with the thought of his wife’s lust, and calling
for revenge. The result is that Hamlet’s idea of “man” and of the “divine” is
radically divided between a noble memory and a horrifying apparition. But in
the Ghost Hamlet sees another side of his father which leads to a deep division
in his mind, which remains inarticulate.” (Scofield 114)

            In conclusion, the role of the Ghost
besides to produce suspense, to demonstrate that “Something is rotten in
the state of Denmark”(I.3) and besides
its power to control all the narrative thread of the play and besides even its
high impact to Hamlet that in the moment he sees it his life is instantaneous
changed, the role of the Ghost is to prove us that unlike Gertrude “Nothing at all; yet all that is I see”(III.4) who is so sure that she sees everything and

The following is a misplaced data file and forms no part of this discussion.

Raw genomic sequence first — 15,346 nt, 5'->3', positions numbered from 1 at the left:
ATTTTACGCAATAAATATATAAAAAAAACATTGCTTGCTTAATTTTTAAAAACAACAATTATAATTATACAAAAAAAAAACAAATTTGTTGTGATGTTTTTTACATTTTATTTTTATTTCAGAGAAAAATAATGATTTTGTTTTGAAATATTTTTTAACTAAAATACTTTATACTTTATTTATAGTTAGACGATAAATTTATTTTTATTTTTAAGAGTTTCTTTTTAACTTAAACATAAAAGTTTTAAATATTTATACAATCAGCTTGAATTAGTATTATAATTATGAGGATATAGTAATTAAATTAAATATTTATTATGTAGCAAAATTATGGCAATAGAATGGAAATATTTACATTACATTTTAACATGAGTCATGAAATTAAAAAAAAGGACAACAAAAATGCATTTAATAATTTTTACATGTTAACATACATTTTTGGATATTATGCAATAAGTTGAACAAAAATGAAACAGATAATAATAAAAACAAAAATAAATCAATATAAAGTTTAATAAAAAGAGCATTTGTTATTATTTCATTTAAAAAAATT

if she doesn’t see then there is nothing and no one can see more than her, the
role of the Ghost is to prove us that is always more “to see”, more than a
ghost, a spirit of old Hamlet, that have been murdered by his brother. If the
ghost is real or not, if Hamlet really goes insane was Shakespeare’s intention
to keep us focus and mystified.

 

 

 

 

 

 

 

Works Cited

 

Bloom,
Harold. Bloom’s Modern Critical Interpretations: Macbeth—New Edition. 2010. Digital.

Bottez,
Alina. Other And Mother In Shakespeare’s Hamlet And The Operas
It Inspired. Universitatea
din Bucure?ti, 9 September 2012.

Garber, Marjorie. Shakespare
Aftel All. Pantheon, 2004. Print.

http://ubr.rev.unibuc.ro/wp-content/uploads/2012/09/2-Alina-Bottez-1-2012.pdf.
1 January 2017.

Hugo, Victor. William Shakespeare – fragments (1864;
translated by Melville B. Anderson, first published in English by A. C. McClurg
and Co., Chicago, IL, USA, 1886) in Westralian Worker, 10 January 1919, page 2.
Web.  http://john.curtin.edu.au/fitzgerald/collection/pen20.html.
1 January 2017.

Jamieson, Lee.
“Hamlet and Revenge.” ThoughtCo, Sep. 10, 2017, https://www.thoughtco.com/revenge-in-hamlet-2984979.
1 January 2017. 

Scofield, Martin. The Ghost of Hamlet. Cambridge
University Press, 1980. Digital.

Shakespeare, William. Hamlet. Universal. 2005. Print.